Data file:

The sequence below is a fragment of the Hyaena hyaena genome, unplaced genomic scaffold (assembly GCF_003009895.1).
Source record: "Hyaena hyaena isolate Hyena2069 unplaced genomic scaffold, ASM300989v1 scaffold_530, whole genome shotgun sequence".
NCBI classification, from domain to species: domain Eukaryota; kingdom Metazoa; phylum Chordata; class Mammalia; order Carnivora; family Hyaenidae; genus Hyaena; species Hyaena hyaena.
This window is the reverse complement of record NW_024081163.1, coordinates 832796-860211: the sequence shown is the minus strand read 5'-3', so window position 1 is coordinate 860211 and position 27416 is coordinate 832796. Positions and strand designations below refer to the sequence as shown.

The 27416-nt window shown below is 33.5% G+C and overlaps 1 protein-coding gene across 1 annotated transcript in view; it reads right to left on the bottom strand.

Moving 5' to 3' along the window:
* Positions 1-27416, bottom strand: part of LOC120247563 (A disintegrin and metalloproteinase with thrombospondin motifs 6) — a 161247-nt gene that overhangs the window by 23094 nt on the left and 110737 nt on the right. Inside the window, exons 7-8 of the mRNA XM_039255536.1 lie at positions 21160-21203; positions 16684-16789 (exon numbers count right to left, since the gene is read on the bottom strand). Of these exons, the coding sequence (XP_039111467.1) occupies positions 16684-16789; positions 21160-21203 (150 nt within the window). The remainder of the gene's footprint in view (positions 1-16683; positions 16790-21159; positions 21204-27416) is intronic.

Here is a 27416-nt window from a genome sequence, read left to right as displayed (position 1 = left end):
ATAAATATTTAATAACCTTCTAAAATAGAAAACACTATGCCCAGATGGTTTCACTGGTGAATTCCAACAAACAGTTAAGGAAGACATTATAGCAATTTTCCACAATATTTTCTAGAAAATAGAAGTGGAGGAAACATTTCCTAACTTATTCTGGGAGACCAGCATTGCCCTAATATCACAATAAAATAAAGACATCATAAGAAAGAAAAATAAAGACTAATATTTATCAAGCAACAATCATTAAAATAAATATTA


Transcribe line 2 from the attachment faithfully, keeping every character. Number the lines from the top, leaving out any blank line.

Source record: "Hyaena hyaena isolate Hyena2069 unplaced genomic scaffold, ASM300989v1 scaffold_530, whole genome shotgun sequence".